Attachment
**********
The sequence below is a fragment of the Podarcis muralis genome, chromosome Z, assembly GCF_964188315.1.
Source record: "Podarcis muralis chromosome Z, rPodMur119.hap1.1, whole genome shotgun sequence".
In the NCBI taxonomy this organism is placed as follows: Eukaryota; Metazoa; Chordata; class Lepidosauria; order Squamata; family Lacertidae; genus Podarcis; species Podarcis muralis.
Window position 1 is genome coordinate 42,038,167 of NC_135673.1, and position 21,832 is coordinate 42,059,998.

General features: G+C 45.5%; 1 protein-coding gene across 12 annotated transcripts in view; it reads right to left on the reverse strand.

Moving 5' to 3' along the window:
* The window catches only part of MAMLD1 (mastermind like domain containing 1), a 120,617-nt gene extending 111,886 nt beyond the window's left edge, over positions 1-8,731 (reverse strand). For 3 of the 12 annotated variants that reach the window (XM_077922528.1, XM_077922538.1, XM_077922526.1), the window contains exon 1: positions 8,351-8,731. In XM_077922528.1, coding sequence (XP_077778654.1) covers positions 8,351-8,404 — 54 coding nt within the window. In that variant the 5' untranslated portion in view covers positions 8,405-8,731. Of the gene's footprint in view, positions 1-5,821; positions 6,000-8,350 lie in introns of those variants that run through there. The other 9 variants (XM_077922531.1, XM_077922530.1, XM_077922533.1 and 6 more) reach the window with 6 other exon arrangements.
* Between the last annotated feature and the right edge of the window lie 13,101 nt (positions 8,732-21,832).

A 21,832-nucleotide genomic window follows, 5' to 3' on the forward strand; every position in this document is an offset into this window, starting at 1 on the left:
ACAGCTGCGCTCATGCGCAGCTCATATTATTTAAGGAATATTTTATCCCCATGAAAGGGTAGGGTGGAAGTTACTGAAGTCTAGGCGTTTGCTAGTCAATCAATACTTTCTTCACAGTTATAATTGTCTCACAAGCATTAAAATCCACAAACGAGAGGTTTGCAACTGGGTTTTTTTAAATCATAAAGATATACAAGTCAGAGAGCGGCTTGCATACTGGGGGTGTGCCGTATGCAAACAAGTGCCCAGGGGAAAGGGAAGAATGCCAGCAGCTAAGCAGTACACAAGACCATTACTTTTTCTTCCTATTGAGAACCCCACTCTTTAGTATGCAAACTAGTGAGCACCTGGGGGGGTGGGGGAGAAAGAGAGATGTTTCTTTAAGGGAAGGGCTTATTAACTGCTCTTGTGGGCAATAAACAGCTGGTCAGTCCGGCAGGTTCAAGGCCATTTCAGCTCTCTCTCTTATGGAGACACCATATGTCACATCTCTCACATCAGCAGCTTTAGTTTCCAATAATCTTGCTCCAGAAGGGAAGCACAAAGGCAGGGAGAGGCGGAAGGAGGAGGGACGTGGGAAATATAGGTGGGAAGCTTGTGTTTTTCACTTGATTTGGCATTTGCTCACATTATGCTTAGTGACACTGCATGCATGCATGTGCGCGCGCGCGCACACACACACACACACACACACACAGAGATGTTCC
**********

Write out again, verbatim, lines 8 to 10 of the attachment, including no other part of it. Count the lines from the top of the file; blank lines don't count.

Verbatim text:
* Between the last annotated feature and the right edge of the window lie 13,101 nt (positions 8,732-21,832).

A 21,832-nucleotide genomic window follows, 5' to 3' on the forward strand; every position in this document is an offset into this window, starting at 1 on the left:
ACAGCTGCGCTCATGCGCAGCTCATATTATTTAAGGAATATTTTATCCCCATGAAAGGGTAGGGTGGAAGTTACTGAAGTCTAGGCGTTTGCTAGTCAATCAATACTTTCTTCACAGTTATAATTGTCTCACAAGCATTAAAATCCACAAACGAGAGGTTTGCAACTGGGTTTTTTTAAATCATAAAGATATACAAGTCAGAGAGCGGCTTGCATACTGGGGGTGTGCCGTATGCAAACAAGTGCCCAGGGGAAAGGGAAGAATGCCAGCAGCTAAGCAGTACACAAGACCATTACTTTTTCTTCCTATTGAGAACCCCACTCTTTAGTATGCAAACTAGTGAGCACCTGGGGGGGTGGGGGAGAAAGAGAGATGTTTCTTTAAGGGAAGGGCTTATTAACTGCTCTTGTGGGCAATAAACAGCTGGTCAGTCCGGCAGGTTCAAGGCCATTTCAGCTCTCTCTCTTATGGAGACACCATATGTCACATCTCTCACATCAGCAGCTTTAGTTTCCAATAATCTTGCTCCAGAAGGGAAGCACAAAGGCAGGGAGAGGCGGAAGGAGGAGGGACGTGGGAAATATAGGTGGGAAGCTTGTGTTTTTCACTTGATTTGGCATTTGCTCACATTATGCTTAGTGACACTGCATGCATGCATGTGCGCGCGCGCGCACACACACACACACACACACACACAGAGATGTTCC